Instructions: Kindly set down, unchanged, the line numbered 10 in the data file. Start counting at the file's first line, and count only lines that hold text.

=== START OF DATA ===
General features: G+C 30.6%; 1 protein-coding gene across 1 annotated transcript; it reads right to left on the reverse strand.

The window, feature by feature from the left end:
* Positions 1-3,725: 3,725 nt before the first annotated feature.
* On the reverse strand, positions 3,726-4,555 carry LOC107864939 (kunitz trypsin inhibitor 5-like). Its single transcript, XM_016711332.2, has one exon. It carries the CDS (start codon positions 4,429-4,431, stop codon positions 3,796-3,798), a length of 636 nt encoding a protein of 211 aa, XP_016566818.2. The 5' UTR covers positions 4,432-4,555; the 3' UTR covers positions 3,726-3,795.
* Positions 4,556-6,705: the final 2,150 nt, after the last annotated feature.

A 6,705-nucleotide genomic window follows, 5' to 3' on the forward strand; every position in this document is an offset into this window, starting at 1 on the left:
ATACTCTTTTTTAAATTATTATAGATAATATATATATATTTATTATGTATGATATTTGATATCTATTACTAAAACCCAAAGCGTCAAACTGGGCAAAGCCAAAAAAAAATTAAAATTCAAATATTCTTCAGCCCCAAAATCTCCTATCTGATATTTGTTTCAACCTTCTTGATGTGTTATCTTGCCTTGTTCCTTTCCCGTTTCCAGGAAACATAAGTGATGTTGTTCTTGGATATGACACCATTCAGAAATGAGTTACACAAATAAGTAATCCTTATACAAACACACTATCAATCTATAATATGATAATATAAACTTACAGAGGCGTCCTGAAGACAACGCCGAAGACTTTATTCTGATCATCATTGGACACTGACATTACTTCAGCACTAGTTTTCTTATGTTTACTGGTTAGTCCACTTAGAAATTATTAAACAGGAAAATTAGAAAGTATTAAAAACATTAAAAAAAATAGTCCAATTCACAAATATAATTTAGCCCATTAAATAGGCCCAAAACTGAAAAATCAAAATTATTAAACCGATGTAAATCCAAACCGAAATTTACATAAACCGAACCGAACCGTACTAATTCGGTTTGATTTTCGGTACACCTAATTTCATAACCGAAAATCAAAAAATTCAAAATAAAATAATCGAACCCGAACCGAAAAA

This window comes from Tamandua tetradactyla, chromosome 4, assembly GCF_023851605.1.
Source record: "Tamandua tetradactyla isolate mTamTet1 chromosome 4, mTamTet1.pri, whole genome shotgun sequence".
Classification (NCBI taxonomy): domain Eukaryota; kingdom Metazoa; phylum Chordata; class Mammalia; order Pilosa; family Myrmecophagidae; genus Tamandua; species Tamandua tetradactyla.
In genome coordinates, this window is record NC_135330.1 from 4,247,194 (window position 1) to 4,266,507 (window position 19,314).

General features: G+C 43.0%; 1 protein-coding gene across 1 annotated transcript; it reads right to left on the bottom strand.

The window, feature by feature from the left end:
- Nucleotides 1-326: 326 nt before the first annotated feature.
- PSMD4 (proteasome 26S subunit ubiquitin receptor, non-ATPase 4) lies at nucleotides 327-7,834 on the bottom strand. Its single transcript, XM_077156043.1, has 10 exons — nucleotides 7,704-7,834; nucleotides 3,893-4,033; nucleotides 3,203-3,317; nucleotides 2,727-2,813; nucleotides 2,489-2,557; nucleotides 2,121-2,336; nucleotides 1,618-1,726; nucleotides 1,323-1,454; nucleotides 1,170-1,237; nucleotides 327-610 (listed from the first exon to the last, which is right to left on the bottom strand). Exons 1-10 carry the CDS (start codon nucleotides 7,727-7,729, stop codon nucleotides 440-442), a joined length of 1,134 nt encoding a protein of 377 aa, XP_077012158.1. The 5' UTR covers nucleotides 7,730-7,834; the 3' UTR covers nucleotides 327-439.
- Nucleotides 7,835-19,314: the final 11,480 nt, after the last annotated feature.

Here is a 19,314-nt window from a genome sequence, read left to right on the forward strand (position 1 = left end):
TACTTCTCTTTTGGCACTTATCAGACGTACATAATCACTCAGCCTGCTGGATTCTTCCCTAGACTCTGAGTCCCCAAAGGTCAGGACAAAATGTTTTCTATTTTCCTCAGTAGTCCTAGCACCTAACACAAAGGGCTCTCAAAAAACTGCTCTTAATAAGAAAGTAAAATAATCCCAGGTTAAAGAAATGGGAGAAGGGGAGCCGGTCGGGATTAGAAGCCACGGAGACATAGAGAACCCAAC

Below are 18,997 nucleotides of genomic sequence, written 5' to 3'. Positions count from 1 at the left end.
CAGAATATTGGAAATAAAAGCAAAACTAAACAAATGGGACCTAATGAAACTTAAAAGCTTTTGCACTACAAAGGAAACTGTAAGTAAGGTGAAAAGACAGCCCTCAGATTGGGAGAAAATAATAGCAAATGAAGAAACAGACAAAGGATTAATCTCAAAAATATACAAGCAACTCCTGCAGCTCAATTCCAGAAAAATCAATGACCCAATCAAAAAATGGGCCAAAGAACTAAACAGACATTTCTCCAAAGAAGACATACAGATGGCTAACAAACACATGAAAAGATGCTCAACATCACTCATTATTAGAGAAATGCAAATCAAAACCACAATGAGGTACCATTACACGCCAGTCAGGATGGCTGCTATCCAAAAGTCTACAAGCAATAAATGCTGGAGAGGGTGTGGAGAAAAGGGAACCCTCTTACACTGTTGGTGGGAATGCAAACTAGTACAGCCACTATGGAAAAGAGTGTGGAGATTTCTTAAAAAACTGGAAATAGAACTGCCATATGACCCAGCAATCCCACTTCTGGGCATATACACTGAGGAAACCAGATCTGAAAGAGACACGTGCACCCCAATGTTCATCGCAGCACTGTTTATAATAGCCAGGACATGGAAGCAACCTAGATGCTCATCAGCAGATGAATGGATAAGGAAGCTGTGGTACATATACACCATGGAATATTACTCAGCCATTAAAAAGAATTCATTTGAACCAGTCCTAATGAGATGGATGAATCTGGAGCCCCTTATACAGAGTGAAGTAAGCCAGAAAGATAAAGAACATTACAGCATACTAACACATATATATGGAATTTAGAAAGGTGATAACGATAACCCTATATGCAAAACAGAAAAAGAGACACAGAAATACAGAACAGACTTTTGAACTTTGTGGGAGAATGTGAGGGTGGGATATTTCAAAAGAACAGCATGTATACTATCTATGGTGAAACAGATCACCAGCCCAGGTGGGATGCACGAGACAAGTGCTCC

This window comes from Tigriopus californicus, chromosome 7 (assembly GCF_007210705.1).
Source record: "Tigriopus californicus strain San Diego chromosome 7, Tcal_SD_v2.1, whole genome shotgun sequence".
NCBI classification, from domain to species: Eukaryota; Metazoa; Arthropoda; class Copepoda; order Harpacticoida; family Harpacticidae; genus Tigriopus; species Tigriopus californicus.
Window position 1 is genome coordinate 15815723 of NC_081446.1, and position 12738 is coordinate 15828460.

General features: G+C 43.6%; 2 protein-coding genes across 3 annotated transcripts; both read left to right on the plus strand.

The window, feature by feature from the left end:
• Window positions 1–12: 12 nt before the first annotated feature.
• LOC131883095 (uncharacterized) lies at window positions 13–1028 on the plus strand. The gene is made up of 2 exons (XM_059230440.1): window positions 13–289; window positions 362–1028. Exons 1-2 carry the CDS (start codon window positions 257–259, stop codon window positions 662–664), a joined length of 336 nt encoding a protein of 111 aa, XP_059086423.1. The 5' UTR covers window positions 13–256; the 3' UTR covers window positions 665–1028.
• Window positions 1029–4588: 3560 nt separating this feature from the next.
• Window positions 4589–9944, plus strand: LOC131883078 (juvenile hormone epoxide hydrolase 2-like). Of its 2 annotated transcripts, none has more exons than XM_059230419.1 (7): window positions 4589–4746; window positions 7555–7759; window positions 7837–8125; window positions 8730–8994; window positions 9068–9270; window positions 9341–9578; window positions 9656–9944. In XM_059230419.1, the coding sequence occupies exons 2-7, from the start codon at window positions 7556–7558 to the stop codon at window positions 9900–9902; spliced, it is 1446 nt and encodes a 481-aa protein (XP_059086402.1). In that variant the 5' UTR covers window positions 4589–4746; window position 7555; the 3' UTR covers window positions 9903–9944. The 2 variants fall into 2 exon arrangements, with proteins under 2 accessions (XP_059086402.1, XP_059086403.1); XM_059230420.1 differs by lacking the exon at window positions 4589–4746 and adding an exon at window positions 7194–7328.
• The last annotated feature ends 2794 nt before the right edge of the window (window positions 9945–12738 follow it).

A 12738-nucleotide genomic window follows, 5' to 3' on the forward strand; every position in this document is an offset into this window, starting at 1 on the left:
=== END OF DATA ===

Classification (NCBI taxonomy): domain Eukaryota; kingdom Metazoa; phylum Chordata; class Mammalia; order Pilosa; family Myrmecophagidae; genus Tamandua; species Tamandua tetradactyla.